Early in the 2008 film Forgetting Sarah Marshall, Jason Segal, playing a guy who travels to Hawaii to get over a breakup, drunkenly pours out his feelings to two people in his hotel, a newlywed man and a bartender. The new husband encourages Segal to think there’s still hope for the relationship, but the bartender, Dwayne, has no sympathy for Segal’s sadness.
“You’ve gotta move on,” Dwayne says. “It’s that easy, I promise you it is. I lived in South Central. South Central. And I hated it. So I moved to Oahu. Now I can name you over 200 different kinds of fish!” He starts naming them.
The scene is hilarious, but it also hints at one of America’s fundamental Gordian knots—race—and the various ways we’ve tried to untie it. The story uses Los Angeles’ “South Central” neighborhood as a code word for a place where gangs are divided along color lines, racial tensions can erupt in violence, and residents feel stuck in the cycle. The implication is that Dwayne, who’s black, escaped all that by coming to Hawaii. He puts forth Hawaii as a paradise—a place where the only thing he has to worry about is learning how to pronounce Humuhumunukunukuapua`a.
Hawaii is one of America’s most diverse and happiest states. Some would contend people get along better here than almost anywhere else. But tossing different groups together also means there are frictions—ones that perhaps are too often are obscured by the sunshine and ukuleles in tourist guides.
So what’s the actual nature of racial relations in Hawaii? And what can the rest of us learn from it? In advance of the “What It Means to Be American” event “What Can Hawaii Teach America About Race?,” we asked a variety of experts on and off the islands that same question.
Unlike the continental United States, Hawaii has no group that is the racial majority, and people can identify with multiple races and ethnicities over several generations. This is the norm, rather than an anomaly.
Early social scientists, the tourist industry, and visitors credit this long history of mixing to the “aloha spirit,” or culture of tolerance and inclusivity, that is the hallmark of living in Hawaii. True, Hawaii is a place where a mixed-race person like myself can blend in, and where people of color are not seen as a curiosity. And yes, people generally get along here.
But even the aloha spirit has its limits. We must be mindful that the present multicultural society grew from the collapse of the Native Hawaiian population and the dispossession of their land. And while locals use ethnic humor to make fun of all ethnicities, specific groups are repeatedly the targets of racial stereotypes: Filipinos, for instance, and, more recently, Micronesians. Latinos have been the victims of racial profiling by law enforcement, similar to what they experience in the continental U.S.
While Hawaii may not be the racial paradise the tourist industry imagines it to be, these islands do offer us a way to see how we can grow if we learn to live together and embrace our differences.
Rudy P. Guevarra, Jr., is associate professor of Asian Pacific American Studies in the School of Social Transformation at Arizona State University. He is the author of Becoming Mexipino: Multiethnic Identities and Communities in San Diego, and the co-editor of a forthcoming volume on race in Hawaii.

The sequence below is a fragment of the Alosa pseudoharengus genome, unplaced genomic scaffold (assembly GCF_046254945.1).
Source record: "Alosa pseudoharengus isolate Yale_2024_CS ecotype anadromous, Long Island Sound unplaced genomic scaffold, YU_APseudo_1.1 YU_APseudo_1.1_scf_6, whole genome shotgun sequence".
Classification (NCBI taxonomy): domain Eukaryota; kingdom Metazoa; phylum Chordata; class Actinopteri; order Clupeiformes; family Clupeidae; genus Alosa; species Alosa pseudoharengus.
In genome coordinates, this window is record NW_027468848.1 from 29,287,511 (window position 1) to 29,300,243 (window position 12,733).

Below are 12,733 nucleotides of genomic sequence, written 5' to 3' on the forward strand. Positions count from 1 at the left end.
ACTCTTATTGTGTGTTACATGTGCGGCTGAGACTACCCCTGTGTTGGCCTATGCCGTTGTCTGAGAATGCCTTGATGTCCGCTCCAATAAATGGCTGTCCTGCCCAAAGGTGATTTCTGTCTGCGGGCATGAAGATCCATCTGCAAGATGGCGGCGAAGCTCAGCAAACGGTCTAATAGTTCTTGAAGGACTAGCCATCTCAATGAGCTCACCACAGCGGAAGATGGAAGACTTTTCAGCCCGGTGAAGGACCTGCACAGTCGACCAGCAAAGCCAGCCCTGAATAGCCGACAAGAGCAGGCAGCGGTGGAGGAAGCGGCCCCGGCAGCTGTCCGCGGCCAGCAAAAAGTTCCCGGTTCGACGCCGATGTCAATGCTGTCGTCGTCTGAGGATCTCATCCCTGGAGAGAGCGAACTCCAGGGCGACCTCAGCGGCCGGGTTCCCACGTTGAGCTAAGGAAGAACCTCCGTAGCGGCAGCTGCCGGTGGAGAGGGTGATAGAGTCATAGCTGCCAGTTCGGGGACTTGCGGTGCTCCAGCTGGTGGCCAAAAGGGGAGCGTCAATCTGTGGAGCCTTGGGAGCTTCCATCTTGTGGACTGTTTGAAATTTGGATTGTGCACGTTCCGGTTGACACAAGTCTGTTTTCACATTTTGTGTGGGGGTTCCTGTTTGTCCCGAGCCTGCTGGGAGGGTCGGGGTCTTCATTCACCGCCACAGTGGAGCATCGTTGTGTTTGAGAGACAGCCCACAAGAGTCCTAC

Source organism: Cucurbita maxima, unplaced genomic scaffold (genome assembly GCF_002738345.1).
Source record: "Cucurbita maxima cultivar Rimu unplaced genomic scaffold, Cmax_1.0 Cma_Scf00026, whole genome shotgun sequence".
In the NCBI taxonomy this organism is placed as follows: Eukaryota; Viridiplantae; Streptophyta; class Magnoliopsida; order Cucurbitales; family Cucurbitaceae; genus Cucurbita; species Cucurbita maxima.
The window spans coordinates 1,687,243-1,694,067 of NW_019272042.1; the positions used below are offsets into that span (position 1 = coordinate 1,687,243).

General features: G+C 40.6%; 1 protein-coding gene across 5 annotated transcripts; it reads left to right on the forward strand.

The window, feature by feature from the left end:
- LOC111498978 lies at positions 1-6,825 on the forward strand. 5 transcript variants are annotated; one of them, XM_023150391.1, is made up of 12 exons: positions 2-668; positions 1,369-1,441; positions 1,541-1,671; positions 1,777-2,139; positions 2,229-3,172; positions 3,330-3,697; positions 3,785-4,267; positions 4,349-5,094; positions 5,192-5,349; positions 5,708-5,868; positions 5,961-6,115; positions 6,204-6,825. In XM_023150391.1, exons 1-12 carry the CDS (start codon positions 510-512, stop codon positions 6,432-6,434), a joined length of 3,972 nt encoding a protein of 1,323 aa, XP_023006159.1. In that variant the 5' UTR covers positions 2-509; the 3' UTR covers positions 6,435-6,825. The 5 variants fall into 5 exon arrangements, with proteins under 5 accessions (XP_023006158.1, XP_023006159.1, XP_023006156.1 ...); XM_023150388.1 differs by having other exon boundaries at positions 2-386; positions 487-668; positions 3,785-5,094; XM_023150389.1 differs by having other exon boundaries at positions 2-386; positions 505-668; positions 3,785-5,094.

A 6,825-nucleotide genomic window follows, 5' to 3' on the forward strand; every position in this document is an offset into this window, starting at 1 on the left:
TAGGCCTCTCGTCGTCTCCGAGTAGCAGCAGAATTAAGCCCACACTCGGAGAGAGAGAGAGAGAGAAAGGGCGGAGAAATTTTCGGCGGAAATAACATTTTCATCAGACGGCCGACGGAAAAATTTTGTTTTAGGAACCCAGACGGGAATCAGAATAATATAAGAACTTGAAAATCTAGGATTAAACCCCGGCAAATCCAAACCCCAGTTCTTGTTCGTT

Race is curiously missing from the way Hawaii residents talk about one another and understand island life. It’s true that people note distinctions, often through comedy and stereotypes. But we understand these to be ethnic and cultural differences, rather than racial.
My study of the experiences of black people in Hawaii reveals that we have much to learn from a race-centered perspective. For instance, both local and continental blacks recount numerous instances of anti-black racism that they faced from family and community members, as well as from teachers. Second, black malahini (recent transplants to the island) find common cause with Native Hawaiians whom they see as being subjected to the similar—albeit distinct—processes of dispossession and oppression that African-Americans have faced.
Unlike ethnicity, which focuses on heritage and shared practices, race centers on history, power, and inequality. Race exists in Hawaii, although it may not operate in the black and white ways we are taught to think of it. The islands did not have a slave past, and we boast a healthy multiculturalism and diverse demographics. But its history—one shaped by colonialism, plantation economics, military domination, and tourism—also explains the unequal location of various local groups within the economy and their access to political representation, education, and rights to land. Looking through the lens of race would help us get a better grasp on issues such as the maltreatment of Micronesians, high poverty rates among Native Hawaiians, anti-Black racism, and the disproportionate incarceration of Polynesians. These factors exist alongside the political and economic dominance of Japanese, Chinese, and Whites.
Hawaii gets many things right about culture. But a racial analysis would highlight the inequities we still have to contend with.
Nitasha Sharma is an associate professor of African-American Studies and Asian-American Studies at Northwestern University. Born and raised in Honolulu, she is writing an ethnography on Black people in contemporary Hawaii, and is the co-editor of a forthcoming volume on race in Hawaii.
In terms of what Hawaii can teach the U.S. about race, figures speak volumes, especially when comparisons are made.
According to the latest data from the Census Bureau, 2.4 percent of the population of the United States identify themselves as belonging to two or more racial groups. In Hawaii, the figure is 23.1 percent, the highest among the states; in Mississippi, the figure is 1.1 percent, the lowest.
Hawaii and Mississippi are also at opposite extremes in terms of health, education, and income:
• For the U.S. as a whole, life expectancy at birth is 78.7. Hawaii has the highest life expectancy at 81.3 years, while Mississippi has the lowest, 75.0 years.
• Nationwide, 28.8 percent of people 25 and older have a bachelor’s degree. In Hawaii, it is 30.1 percent. In Mississippi, 20.1 percent.
• 15.4 percent of the U.S. population lives below the poverty level, compared to 11.4 percent in Hawaii and 22.7 percent in Mississippi.